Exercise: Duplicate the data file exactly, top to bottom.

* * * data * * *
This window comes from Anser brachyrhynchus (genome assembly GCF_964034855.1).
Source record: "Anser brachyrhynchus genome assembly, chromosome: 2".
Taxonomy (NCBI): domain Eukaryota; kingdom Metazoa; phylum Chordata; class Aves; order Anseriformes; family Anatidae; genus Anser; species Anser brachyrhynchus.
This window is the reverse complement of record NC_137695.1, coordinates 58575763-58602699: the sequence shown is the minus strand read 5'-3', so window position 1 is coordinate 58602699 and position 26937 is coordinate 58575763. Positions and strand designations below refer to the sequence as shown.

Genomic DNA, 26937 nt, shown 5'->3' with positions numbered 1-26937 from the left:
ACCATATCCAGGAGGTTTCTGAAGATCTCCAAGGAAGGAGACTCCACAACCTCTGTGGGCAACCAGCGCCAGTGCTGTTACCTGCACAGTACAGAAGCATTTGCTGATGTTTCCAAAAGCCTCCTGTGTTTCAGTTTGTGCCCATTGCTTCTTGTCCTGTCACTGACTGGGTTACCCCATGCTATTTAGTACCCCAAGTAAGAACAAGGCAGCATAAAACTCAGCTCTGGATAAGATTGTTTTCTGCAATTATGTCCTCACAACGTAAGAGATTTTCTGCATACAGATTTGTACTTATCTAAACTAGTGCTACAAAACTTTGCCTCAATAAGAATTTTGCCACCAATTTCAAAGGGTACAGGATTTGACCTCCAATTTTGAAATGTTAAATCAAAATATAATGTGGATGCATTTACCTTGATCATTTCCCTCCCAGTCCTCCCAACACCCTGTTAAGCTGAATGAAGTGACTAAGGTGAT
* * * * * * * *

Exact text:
This window comes from Anser brachyrhynchus (genome assembly GCF_964034855.1).
Source record: "Anser brachyrhynchus genome assembly, chromosome: 2".
Taxonomy (NCBI): domain Eukaryota; kingdom Metazoa; phylum Chordata; class Aves; order Anseriformes; family Anatidae; genus Anser; species Anser brachyrhynchus.
This window is the reverse complement of record NC_137695.1, coordinates 58575763-58602699: the sequence shown is the minus strand read 5'-3', so window position 1 is coordinate 58602699 and position 26937 is coordinate 58575763. Positions and strand designations below refer to the sequence as shown.

Genomic DNA, 26937 nt, shown 5'->3' with positions numbered 1-26937 from the left:
ACCATATCCAGGAGGTTTCTGAAGATCTCCAAGGAAGGAGACTCCACAACCTCTGTGGGCAACCAGCGCCAGTGCTGTTACCTGCACAGTACAGAAGCATTTGCTGATGTTTCCAAAAGCCTCCTGTGTTTCAGTTTGTGCCCATTGCTTCTTGTCCTGTCACTGACTGGGTTACCCCATGCTATTTAGTACCCCAAGTAAGAACAAGGCAGCATAAAACTCAGCTCTGGATAAGATTGTTTTCTGCAATTATGTCCTCACAACGTAAGAGATTTTCTGCATACAGATTTGTACTTATCTAAACTAGTGCTACAAAACTTTGCCTCAATAAGAATTTTGCCACCAATTTCAAAGGGTACAGGATTTGACCTCCAATTTTGAAATGTTAAATCAAAATATAATGTGGATGCATTTACCTTGATCATTTCCCTCCCAGTCCTCCCAACACCCTGTTAAGCTGAATGAAGTGACTAAGGTGAT